Q: I would like to invest in porcelain veneers for a new smile, but to save money I would like to only do the uppers. Is there any disadvantage to not doing the lowers?
A: As an avid auto enthusiast, I read a lot of auction catalogs and auction reports. Each car up for grabs has a brief description of what it’s bringing to the podium. When the description states: “Two un-matching brands of tires.” This is always a red flag in that it shows a complete lack of effort by the former owner to spend a little more money for two more tires that match the others. You wonder what else was done “on-the-cheap” with this car. How may off-brand parts are on the inside? Is the radiator from a John Deer tractor found at the bottom of a ravine in an Iowa flood?
Most folks think they don’t show their lower teeth; only the uppers. Not true. In a smile for a photo op, sure we see the uppers. But once engaged in a conversation, the lowers proudly appear in most of us.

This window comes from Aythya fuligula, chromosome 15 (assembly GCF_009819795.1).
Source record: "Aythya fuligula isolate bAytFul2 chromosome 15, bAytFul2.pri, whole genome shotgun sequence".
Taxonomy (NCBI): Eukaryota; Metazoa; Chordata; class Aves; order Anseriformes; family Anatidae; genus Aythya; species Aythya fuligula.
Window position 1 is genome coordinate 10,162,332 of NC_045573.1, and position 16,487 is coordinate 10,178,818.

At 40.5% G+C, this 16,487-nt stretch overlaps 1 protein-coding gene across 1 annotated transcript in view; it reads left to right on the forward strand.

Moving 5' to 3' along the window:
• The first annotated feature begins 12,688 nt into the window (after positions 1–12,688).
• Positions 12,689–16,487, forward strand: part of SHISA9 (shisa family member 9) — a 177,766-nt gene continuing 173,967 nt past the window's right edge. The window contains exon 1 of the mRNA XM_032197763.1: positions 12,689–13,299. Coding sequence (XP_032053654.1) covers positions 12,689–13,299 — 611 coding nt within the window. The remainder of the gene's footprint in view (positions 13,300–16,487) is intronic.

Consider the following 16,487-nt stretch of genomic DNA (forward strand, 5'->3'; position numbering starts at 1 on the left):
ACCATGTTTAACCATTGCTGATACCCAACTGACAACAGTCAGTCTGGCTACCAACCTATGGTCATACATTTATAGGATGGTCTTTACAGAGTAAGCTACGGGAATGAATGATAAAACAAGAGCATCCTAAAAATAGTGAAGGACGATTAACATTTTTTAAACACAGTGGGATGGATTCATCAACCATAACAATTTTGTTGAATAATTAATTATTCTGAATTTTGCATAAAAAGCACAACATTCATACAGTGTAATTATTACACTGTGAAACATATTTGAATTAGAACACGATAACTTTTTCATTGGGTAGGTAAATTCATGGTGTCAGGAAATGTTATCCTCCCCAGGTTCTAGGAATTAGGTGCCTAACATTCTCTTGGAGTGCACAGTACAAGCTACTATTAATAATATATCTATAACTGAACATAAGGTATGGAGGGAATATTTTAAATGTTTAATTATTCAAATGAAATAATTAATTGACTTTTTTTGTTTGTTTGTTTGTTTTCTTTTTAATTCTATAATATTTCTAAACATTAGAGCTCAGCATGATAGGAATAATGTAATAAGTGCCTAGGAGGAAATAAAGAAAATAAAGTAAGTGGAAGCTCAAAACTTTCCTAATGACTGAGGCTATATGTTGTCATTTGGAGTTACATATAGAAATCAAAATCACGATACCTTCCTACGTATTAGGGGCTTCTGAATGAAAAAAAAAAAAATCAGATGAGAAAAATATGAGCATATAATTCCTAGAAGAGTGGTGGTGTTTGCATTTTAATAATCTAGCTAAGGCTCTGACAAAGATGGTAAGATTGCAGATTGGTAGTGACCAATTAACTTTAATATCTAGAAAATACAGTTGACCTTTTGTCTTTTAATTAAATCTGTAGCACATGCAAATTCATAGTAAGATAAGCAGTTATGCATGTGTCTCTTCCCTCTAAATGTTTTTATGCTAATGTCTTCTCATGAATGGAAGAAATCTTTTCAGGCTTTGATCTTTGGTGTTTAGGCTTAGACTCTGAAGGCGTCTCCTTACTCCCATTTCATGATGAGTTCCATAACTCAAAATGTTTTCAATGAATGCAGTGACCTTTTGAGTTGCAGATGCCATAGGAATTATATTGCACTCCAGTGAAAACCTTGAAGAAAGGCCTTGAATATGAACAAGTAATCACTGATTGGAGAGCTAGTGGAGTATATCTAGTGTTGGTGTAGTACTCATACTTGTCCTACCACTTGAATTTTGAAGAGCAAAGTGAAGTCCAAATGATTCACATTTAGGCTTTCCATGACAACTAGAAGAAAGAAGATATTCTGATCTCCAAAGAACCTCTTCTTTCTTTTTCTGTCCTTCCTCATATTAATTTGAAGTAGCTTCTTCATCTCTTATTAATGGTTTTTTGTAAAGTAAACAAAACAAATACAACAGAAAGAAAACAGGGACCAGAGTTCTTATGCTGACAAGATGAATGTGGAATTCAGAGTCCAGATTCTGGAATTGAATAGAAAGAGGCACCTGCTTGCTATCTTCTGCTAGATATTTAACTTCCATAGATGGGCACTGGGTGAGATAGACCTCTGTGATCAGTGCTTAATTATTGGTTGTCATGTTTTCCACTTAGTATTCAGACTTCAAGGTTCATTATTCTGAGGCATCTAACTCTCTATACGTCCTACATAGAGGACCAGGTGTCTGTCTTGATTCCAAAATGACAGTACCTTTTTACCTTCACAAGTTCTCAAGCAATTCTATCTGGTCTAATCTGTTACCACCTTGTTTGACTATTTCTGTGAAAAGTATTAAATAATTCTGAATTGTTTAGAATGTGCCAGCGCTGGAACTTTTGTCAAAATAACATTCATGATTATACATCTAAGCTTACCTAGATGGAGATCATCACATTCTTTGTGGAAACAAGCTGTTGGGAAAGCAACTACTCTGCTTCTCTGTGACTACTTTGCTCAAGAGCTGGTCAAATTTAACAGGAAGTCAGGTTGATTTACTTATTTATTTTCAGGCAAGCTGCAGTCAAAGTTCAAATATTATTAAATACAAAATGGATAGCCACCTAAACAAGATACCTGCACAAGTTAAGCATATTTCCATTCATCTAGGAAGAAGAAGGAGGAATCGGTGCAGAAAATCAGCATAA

During my veneer consultations, I give patients a mirror and do the alphabet test: Recite the alphabet naturally while looking in the mirror. Most of you will see that your lowers do in fact show quite a bit. You don’t want to have two different shades of teeth like a two-tone 57 Chevy Bel Air.
Many adults have crowded and crooked lower anterior teeth. Veneers will make them straight like the grill on a Rolls. This gives you a better bite; especially when biting into thin foods such as lettuce. The better chewing ability you have the better you are able to swallow a smaller bolus of food for medically safe digestion.
I often see TV news talking heads who obviously have only done their uppers and it looks awful. Friends and relatives often text me photos of their TV’s when an unsightly smile appears on the screen. (Good thing I am not a proctologist! Could you imagine? “Hey uncle Mitch, is this your patient?”)